Dipeptidyl Peptidase IV Inhibition Reduces the Degradation and Clearance of GIP and Potentiates Its Insulinotropic and Antihyperglycemic Effects in Anesthetized Pigs

C. F. Deacon, P. Danielsen, L. Klarskov, M. Olesen, J. J. Holst
2001 Diabetes  
Glucose-dependent insulinotropic peptide (GIP) is known to be degraded by dipeptidyl peptidase IV (DPP IV), forming an inactive metabolite, but the extent of the enzyme's role in regulating the biological activity of GIP in vivo is still largely unknown. In nonfasted anesthetized pigs given an intravenous infusion of GIP, the intact peptide (determined by a novel NH 2 -terminally directed radioimmunoassay) accounts for only 14.5 ؎ 2.5% of total immunoreactivity. This is increased (to 40.9 ؎
more » ... ased (to 40.9 ؎ 0.9%, P < 0.0001) by coadministration of valinepyrrolidide (a specific DPP IV inhibitor) at a dose that completely inhibits plasma DPP IV activity. The plasma t 1/2 of intact GIP is prolonged by the inhibitor (from 3.3 ؎ 0.3 to 8.1 ؎ 0.6 min; P < 0.001), whereas the t 1/2 for COOH-terminal immunoreactivity is unaffected (13.2 ؎ 0.5 and 11.5 ؎ 0.8 min, pre-and postinhibitor). Measurement of arteriovenous concentration differences revealed that the liver, kidney, and extremities are the main sites of removal of exogenous intact GIP (organ extractions, 28.0 ؎ 2.2, 26.3 ؎ 5.7, and 21.8 ؎ 3.0%, respectively). These organ extractions are reduced (P < 0.02) but not eliminated (kidney and extremities) by valine-pyrrolidide (to 6.5 ؎ 4.6, 14.1 ؎ 3.1, and 13.9 ؎ 2.4%, respectively). Valine-pyrrolidide potentiates the insulinotropic effect of GIP (P < 0.02), resulting in an enhanced glucose disappearance rate (k, from 8.0 ؎ 0.5 to 15.5 ؎ 2.2%/min; P < 0.01) and a reduction in the glucose excursion after an intravenous glucose load (area under the curve, from 133 ؎ 23 to 75 ؎ 9 min ⅐ mmol/l; P < 0.05). These results suggest that DPP IV plays an important role in GIP metabolism but is not the sole enzyme responsible for its NH 2terminal degradation. Nevertheless, DPP IV inhibition increases the proportion of intact peptide sufficiently to enhance its insulinotropic and antihyperglycemic effects. Diabetes 50:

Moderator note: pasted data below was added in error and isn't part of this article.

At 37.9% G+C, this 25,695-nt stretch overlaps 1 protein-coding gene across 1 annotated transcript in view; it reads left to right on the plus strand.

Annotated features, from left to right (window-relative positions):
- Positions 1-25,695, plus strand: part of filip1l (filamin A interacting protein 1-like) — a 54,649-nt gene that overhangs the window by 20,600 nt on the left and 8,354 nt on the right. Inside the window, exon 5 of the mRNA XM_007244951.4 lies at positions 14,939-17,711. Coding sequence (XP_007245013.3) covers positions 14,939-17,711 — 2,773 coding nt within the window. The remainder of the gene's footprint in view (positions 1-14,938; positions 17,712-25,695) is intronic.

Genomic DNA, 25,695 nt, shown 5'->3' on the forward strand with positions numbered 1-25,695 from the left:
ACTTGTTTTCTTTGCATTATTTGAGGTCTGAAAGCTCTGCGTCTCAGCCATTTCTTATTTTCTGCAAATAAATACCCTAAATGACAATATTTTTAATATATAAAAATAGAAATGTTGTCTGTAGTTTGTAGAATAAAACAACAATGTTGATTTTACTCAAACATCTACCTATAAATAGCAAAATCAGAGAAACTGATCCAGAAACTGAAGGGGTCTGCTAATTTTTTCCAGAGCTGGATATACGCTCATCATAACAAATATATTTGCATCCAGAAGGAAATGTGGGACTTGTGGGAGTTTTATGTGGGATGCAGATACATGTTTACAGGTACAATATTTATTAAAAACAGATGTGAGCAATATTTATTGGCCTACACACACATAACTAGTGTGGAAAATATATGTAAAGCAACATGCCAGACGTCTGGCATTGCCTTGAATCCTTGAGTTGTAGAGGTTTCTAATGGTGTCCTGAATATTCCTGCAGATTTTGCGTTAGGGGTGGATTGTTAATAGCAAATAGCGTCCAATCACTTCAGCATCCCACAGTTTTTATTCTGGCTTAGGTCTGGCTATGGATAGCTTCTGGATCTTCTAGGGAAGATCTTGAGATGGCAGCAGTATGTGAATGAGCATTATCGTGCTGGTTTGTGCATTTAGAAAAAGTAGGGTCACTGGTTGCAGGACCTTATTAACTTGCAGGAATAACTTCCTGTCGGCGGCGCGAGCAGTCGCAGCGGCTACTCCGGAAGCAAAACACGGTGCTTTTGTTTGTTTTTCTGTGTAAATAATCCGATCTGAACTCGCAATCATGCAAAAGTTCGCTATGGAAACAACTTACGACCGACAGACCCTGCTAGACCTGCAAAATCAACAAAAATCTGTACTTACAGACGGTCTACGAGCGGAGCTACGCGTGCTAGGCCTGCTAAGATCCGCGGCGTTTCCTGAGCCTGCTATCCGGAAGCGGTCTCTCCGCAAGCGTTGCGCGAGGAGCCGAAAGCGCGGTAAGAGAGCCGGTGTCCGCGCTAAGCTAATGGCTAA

doi:10.2337/diabetes.50.7.1588 pmid:11423480 fatcat:fecamtaaffh3tmrgxjztmb6pi4